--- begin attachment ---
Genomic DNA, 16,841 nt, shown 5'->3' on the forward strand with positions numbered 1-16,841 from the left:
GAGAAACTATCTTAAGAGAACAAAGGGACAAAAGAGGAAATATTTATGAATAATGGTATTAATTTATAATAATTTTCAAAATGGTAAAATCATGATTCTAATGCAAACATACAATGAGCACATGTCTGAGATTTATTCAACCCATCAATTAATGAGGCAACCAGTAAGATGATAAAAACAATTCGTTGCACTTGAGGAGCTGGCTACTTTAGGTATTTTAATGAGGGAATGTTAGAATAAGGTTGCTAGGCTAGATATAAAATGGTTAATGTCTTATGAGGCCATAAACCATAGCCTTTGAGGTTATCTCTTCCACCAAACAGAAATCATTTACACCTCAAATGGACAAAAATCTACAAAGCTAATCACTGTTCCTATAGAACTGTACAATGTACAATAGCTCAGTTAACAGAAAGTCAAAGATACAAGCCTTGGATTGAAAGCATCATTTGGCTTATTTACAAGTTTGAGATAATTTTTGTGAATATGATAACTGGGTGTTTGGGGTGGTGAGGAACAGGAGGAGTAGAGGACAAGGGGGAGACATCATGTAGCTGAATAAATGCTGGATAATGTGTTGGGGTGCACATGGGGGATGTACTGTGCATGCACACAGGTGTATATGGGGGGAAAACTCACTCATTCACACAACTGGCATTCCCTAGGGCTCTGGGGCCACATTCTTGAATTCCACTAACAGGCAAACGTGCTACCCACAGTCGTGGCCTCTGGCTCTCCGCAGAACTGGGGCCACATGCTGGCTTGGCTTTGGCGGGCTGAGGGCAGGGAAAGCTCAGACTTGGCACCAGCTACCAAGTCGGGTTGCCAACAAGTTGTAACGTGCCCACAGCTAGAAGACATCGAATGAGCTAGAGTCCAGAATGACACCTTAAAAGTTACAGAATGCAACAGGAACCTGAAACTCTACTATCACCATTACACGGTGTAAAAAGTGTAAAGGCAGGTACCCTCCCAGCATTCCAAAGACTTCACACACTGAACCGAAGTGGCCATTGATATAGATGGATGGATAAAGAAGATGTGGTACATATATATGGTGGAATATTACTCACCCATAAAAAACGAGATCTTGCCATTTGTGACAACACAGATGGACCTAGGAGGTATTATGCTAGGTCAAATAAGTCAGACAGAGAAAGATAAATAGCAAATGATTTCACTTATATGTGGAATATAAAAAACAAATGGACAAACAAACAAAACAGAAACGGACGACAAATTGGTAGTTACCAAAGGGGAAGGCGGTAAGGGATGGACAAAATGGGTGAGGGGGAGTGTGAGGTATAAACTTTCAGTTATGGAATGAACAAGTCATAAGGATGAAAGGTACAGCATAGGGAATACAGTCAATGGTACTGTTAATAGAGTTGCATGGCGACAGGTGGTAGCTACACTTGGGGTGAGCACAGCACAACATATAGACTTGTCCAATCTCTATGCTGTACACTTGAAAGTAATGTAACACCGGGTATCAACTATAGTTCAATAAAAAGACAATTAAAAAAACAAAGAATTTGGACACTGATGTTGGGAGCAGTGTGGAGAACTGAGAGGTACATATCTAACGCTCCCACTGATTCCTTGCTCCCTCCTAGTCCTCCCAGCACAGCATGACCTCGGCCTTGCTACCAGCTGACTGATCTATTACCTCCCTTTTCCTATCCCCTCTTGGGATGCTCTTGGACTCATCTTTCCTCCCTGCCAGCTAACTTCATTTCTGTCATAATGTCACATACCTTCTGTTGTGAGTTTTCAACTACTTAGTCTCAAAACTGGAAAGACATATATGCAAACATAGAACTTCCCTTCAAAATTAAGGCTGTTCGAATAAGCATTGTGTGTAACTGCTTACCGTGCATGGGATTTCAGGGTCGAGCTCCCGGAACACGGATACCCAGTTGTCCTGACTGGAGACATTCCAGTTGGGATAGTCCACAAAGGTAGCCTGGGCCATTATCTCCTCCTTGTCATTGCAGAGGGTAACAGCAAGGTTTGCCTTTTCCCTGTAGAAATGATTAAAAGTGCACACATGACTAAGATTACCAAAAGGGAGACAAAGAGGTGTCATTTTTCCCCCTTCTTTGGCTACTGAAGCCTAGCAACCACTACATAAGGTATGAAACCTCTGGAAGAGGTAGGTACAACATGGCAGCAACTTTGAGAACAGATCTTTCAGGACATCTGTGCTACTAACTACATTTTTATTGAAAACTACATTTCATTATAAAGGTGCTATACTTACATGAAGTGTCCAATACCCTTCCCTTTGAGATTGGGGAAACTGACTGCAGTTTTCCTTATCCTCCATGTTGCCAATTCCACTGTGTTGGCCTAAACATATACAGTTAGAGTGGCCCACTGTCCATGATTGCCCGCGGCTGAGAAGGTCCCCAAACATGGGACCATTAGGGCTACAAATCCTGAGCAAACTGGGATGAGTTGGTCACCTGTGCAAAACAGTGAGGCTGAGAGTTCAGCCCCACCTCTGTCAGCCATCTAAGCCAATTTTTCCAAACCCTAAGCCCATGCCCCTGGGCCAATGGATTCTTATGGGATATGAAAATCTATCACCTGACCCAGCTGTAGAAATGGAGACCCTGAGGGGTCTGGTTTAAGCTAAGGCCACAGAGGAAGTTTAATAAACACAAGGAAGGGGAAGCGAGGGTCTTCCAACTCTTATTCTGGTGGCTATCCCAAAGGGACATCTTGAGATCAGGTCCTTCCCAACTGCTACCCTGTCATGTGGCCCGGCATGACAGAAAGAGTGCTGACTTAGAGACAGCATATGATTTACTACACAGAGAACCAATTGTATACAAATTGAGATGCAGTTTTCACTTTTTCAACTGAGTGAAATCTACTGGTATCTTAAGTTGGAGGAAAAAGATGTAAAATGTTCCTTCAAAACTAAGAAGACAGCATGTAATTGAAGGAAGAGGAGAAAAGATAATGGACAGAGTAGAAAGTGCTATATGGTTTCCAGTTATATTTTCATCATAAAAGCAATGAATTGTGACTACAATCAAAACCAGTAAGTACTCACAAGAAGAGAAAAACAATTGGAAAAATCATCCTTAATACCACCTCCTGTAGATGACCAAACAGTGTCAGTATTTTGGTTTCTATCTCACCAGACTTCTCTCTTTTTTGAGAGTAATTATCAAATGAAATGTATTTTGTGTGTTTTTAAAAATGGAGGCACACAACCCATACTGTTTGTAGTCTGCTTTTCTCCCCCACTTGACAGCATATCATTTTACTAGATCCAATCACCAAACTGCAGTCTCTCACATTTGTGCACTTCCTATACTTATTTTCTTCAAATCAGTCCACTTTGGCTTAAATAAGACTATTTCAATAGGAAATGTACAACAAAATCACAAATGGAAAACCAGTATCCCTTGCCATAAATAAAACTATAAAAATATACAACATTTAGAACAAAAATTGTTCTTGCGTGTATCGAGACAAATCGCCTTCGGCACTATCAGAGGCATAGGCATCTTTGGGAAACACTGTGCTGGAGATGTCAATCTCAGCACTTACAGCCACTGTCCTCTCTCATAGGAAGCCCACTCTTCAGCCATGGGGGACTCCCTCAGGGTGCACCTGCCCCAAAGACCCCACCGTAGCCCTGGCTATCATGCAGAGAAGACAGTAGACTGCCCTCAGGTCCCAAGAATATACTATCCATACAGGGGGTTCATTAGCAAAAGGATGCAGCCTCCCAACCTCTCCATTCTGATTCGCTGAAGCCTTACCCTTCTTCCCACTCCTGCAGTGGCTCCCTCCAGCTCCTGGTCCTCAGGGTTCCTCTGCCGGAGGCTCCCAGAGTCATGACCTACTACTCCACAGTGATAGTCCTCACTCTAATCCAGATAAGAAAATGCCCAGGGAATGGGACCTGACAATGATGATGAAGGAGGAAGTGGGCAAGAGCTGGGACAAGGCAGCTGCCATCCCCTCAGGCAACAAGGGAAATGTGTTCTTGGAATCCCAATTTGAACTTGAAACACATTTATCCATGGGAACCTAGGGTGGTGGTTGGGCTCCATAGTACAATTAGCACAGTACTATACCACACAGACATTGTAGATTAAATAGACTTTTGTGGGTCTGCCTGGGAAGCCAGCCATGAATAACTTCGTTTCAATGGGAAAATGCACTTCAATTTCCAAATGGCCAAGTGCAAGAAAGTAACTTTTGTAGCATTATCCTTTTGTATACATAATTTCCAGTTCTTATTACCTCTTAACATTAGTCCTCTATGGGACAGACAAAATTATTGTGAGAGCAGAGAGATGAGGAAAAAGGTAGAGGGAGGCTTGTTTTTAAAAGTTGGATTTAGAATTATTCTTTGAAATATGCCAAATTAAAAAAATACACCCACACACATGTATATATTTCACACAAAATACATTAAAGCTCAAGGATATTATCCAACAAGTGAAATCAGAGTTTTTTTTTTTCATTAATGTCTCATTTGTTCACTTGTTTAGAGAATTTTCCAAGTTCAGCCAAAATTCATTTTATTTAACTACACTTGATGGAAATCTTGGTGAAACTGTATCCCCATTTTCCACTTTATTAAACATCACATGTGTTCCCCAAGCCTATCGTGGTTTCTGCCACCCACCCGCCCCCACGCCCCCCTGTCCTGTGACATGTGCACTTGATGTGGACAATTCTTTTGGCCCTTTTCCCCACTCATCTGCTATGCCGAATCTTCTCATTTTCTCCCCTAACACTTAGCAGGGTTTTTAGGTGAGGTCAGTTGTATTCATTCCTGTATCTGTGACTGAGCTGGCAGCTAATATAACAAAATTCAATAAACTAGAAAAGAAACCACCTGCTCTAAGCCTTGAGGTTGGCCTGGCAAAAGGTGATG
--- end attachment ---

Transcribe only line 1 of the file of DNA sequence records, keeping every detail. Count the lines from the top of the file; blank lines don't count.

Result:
Genomic DNA, 16,841 nt, shown 5'->3' on the forward strand with positions numbered 1-16,841 from the left: